Another deflective technique is name calling.  Instead of being willing to take an honest look at their "evidence", some investigators will call those who challenge it "bullies" or "trolls" or "jealous" (that one always makes me laugh because I picture an angry little toddler stomping their feet) or even worse.  Not exactly a means of productive discussion.

"You just jeawous we got weal proof of ghosts!"

I often hear people from the paranormal community claim they are "seeking answers" or "trying to find proof" of the paranormal.  Clinging to misinformation and false evidence is counterproductive in achieving these goals.   This is also why the cry for "unity" in the field rings hollow.  Too many people don't want true unity: they only want a pat on the back and validation of their "evidence".   They are closed off to any alternative explanations or useful discussion which may serve to educate them.  This merely fosters further division in the community and brings us no closer to any answers or "proof". 

Any real progress in research can never be achieved without open and honest communication.   It should be a top priority within the community to address and help prevent miscommunication.  If we want to be taken seriously, we need to act like responsible adults and recognize our own mistakes and reassess our methodology in order to earn authentic credibility.

Saturday, August 4, 2012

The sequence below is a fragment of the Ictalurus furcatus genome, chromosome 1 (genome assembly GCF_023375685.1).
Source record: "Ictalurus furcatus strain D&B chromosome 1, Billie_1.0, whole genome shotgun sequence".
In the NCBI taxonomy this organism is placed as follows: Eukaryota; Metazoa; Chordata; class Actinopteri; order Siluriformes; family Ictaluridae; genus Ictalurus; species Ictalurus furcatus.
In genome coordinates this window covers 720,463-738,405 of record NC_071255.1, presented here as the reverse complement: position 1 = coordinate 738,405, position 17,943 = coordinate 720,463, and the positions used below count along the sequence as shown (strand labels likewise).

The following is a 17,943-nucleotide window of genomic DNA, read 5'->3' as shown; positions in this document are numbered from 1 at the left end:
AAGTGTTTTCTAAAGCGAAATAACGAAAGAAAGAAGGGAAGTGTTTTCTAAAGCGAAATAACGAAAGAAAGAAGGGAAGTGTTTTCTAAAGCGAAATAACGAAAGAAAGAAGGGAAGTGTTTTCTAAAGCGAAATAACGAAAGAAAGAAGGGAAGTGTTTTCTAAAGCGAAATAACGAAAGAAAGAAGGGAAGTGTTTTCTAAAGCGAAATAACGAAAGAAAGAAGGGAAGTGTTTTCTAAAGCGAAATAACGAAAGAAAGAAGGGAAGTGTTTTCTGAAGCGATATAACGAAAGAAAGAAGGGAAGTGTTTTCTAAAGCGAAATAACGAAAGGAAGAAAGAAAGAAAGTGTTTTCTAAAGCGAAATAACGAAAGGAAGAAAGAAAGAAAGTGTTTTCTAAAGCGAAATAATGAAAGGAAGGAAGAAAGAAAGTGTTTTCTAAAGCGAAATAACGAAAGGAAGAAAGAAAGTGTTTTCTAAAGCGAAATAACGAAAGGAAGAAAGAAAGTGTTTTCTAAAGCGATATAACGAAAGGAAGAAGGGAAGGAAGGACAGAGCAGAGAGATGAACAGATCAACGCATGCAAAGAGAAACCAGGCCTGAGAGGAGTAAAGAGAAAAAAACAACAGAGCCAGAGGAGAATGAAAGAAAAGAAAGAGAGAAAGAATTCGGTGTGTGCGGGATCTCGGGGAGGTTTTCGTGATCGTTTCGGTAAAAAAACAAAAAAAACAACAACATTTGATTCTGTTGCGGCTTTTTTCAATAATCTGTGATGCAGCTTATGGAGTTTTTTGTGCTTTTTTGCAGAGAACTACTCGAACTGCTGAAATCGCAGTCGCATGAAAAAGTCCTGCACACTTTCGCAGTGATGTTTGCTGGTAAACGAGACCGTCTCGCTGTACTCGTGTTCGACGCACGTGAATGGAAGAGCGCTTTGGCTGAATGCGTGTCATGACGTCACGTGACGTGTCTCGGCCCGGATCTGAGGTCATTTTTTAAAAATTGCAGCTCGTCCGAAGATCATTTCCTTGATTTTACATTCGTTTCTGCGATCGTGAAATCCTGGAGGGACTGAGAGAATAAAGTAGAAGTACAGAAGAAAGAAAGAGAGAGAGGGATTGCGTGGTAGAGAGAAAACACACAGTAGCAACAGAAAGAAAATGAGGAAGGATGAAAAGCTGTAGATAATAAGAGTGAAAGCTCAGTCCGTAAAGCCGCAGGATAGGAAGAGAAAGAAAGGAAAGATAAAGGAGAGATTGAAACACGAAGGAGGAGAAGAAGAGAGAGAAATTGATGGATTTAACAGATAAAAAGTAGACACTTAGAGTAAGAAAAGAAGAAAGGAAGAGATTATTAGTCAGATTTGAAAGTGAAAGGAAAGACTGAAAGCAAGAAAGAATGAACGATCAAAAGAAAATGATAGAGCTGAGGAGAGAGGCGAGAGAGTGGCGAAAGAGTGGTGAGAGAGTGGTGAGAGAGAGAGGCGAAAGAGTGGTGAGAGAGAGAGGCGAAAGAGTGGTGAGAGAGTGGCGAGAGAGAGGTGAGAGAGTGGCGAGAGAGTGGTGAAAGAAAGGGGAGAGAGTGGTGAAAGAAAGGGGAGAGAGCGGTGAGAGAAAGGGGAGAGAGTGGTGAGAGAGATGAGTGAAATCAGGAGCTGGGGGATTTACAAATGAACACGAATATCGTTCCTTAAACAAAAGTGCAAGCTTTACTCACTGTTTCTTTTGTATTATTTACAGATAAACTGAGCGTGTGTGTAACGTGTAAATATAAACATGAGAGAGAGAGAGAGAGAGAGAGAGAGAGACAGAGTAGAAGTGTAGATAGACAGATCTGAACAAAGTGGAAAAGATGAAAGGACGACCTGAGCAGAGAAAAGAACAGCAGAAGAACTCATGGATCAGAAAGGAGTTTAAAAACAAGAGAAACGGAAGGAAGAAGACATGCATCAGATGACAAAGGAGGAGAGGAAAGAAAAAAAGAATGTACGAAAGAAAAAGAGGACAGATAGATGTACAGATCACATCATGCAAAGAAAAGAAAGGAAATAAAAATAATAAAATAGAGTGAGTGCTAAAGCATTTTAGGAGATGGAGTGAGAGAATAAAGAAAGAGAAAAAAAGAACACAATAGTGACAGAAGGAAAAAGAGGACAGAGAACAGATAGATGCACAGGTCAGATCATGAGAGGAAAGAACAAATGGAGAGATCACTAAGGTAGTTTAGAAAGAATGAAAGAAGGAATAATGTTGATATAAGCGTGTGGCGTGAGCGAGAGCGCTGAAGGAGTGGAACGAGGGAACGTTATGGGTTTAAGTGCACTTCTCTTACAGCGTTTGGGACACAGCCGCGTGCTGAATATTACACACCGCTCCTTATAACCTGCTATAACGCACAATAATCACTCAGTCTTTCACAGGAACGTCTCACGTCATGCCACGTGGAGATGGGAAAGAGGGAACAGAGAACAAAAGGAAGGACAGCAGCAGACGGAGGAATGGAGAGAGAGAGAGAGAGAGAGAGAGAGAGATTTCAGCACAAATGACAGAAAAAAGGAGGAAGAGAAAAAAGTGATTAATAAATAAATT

Haunted Collector at Octagon Hall

Haunted Collector - Octagon Hall.  Para TV strikes out again!

Lately a photo of an apparition captured on the series Haunted Collector has been circulating around the paranormal community.  It is being billed as "evidence", but is it?

From Worst Paranormal's website:  "What you do not see is the whole picture being passed around and apply actual logic to assessing and analyzing the photograph. The full photo is below along with the cropped image being passed around."

For the rest of the article and an analysis of the WHOLE photo, please read the article here:

Thursday, August 2, 2012

Now Available!

My book, Creepy Corners: Searching for Truth in Paranormal Claims is now available!

Once again, my thanks to Mike St. Clair, Jon Wood, Matt Schenk, and Kenny Biddle for providing endorsements for my blog to include in the book.  And thanks to my friend Jim Roldan for creating the image for the front cover.

Barnes and Noble: